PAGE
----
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William blake's the little vagabond.

William Blake's "THE TINY Vagabond".

William Blake was an English poet, an artist, engraver, myth maker, visionary and one of the greatest romantics of his time. His work is till today considered one of the very most excellent contributions to English literature.

He needed man to open his eye to the world of Thought and creativity and his work portrays this effort.

This poem, 'The Little Vagabond' is one of his finest pieces which is about

a child beggar who wanders around which is living his life by using charity from the Church. As he is in his child years he builds up an innocent view of life. The poem is based on the conversation of the child along with his mother. This dialog shows the close marriage one shares along with his mother and identifies the thoughts associated with this rare and profound found relationship.

'Dear mom, dear mom, the cathedral is chilly,

But the ale-house is healthy and pleasant and warm. . . '

The poem illustrates the pointed contrast between innocence and experience. The child is so innocent that he's trying to affiliate the happiness of the ale-house with Chapel. He needs the contentment and gaiety of ale-house to be in the Chapel too.

The poem provides the factor of alienation, where alienation can be explained as breaking all rules and regulations and floating to a new world where calmness prevails and the first is absolve to feel. This feeling of alienation that the poet is discussing is present in all stanzas of the poem.

One can connect with this alienation theme as now and then we do feel frustrated from the stresses of the world and we long for a transformation to a world of bliss where we've no restrictions and are absolve to feel and think about as we please.

The poem depicts the desire in humans to feel free and it says that self-flattery and vanity are a strong element in man's mother nature. Man loves to please himself with flattering images and imagines himself outside the confines of the material world and its limitations. The child's thoughts in this poem reveal to an alienation from this materials world to a fresh dimension

of thoughts and thoughts where the heart and soul and brain is clear of all constraints and obligations and thus, seeks for an escape into the world of illusion.

'But if at the church they would give us some ale,

And a pleasurable flame our souls to regale,

We'd sing and we'd pray all the live-long day,

Nor ever once wish from the church to stray. . . '

The poem has brilliantly showcased the simpleness of the kid as he talks to his mom overwhelmed by the enjoyment he has observed in the ale-house as compared to the dreariness he sees in the Cathedral. His creativity kicks full pressure as he recognizes this transformation from the materialistic world to a world of genuine ecstasy and unadulterated bliss.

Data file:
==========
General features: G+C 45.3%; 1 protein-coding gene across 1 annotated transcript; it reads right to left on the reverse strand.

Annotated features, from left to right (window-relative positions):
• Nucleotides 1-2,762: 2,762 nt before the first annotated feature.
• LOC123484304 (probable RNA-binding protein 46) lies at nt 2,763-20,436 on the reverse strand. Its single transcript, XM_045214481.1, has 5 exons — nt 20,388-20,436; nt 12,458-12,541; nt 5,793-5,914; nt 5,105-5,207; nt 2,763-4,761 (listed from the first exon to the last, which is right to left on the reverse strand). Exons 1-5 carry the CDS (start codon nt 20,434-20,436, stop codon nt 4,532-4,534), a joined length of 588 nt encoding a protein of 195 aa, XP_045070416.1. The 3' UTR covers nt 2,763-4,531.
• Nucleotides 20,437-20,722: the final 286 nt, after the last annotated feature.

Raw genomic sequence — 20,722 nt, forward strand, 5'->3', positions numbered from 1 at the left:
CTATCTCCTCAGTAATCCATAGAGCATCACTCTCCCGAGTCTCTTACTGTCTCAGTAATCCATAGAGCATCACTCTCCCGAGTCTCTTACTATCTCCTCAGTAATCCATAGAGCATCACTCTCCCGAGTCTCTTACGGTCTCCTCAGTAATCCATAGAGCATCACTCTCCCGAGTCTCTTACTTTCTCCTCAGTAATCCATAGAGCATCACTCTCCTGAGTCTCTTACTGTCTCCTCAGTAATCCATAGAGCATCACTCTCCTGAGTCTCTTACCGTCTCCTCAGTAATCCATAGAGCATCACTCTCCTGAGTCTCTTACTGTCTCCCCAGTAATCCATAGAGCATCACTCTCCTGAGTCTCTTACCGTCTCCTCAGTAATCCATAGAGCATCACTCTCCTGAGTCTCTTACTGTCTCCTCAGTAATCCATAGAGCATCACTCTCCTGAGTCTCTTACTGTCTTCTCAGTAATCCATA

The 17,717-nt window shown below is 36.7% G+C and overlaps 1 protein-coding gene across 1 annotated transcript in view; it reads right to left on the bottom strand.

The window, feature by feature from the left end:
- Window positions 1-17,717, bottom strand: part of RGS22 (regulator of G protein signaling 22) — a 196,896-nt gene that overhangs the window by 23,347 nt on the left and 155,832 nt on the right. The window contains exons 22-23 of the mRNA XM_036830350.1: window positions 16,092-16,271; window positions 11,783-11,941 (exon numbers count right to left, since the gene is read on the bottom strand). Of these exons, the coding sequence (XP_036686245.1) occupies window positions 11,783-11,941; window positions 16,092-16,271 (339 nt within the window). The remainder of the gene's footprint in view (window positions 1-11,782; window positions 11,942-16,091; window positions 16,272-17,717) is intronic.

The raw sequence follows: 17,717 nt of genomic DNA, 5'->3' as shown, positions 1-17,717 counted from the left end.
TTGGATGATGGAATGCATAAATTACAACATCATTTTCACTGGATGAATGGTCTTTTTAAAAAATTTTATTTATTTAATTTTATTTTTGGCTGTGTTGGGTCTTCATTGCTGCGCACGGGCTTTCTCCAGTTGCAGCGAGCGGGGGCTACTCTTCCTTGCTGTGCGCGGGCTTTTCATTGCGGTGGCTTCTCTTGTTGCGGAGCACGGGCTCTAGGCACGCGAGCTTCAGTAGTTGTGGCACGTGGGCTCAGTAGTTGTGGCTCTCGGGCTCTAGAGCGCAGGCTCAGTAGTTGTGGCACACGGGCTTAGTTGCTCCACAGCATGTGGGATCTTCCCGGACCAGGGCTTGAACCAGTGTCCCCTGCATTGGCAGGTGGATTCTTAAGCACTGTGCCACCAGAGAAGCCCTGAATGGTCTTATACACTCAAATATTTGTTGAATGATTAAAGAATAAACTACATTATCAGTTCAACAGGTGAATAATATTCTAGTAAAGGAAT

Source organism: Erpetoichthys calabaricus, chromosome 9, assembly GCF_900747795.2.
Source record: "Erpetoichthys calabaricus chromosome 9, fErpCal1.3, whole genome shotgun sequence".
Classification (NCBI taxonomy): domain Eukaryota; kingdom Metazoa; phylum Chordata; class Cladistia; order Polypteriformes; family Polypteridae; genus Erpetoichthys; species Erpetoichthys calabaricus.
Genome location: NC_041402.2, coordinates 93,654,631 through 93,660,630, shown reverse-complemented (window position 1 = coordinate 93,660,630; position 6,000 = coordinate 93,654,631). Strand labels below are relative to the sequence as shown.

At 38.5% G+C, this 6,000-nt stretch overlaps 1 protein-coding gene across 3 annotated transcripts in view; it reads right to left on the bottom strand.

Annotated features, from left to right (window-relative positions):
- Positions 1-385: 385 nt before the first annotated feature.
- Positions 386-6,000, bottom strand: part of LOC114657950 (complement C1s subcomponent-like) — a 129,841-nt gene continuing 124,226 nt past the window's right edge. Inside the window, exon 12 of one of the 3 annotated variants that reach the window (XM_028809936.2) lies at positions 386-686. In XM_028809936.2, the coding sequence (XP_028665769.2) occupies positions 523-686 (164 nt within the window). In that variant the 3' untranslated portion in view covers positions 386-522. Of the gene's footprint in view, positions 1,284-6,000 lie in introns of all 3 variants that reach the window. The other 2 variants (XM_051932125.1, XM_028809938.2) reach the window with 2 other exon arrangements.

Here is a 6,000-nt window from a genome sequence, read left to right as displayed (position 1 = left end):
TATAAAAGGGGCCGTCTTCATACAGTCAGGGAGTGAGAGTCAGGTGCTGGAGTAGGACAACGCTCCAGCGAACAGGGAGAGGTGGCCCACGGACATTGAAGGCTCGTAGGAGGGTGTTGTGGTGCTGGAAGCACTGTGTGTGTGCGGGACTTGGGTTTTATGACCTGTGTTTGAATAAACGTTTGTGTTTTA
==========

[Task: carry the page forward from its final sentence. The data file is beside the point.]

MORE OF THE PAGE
However the worthiness of the Cathedral can be viewed as too if the same joyous occasions are arranged in the Church. The souls when going to Church would at least then maintain a festive feeling, performing and praying. When such pleasure is present in the Church too as in the ale house then nobody would want to leave the Chapel and worship would be a pleasure too.

'Then the parson might preach, and drink, and sing,

And we'd be as happy as wild birds in the springtime. . . '

Then all souls in the cathedral combined with the Clergymen would maintain an enchanting feelings when everyone's creativeness would reach its top.

Everyone would perform their tasks in a good disposition. The Clergymen would preach about the religion and the worshippers would listen and respond to it as gaily and brightly as birds chirp around in a frenzy of excitement welcoming the beginning of bouquets in spring.

In such a happy atmosphere old women would not indulge unwilling children in long monotonous sessions. Those long hours crippled the children's imaginations and ability to think and feel. The poem binds together the unbearable influences of the institution with those of the Chapel. It says that the Church should be made a location of free thoughts and easy worship rather then a forbidding and stressed out place.

'And God, such as a father rejoicing to see,

His children as pleasurable and happy as he. . . '

When the feelings would be so peaceful and imaginative then God will also welcome the prayers of his followers and his manner would be as homosexual and loving as a father's is while looking at his children. The creativeness in the Cathedral is so strong which it weaves a primary path to God who's a loving, not really a hostile, father. The poem associates the love of your daddy with the love of God when his people pray and worship with a 100 % pure core and use their creativeness. God would be so pleased to see His creation that he would forgive the Devil. God in a state of delight would greet the Devil too to gift ideas and beverages.

No one anymore would be answerable to his deeds and God's generosity would reach its limit as he'd forgive everyone and neglect all issues he had with the Devil. God would in his express of extreme pleasure place Devil in heaven amidst presents and other apparels which all the other blessed ones were enjoying.

Souls start fancying their likelihood of being in heaven without gratifying their responsibilities and without accounting to God.

All in all this poem is conveying a message resistant to the worldly way of man towards God and says that worshipping in the Church ought to be the building of a solid bond with true feelings that emerge from within the spirit.

These can be addressed when there's a direct hyperlink between God and us which really is a consequence of alienation to the world of dreams and thoughts.

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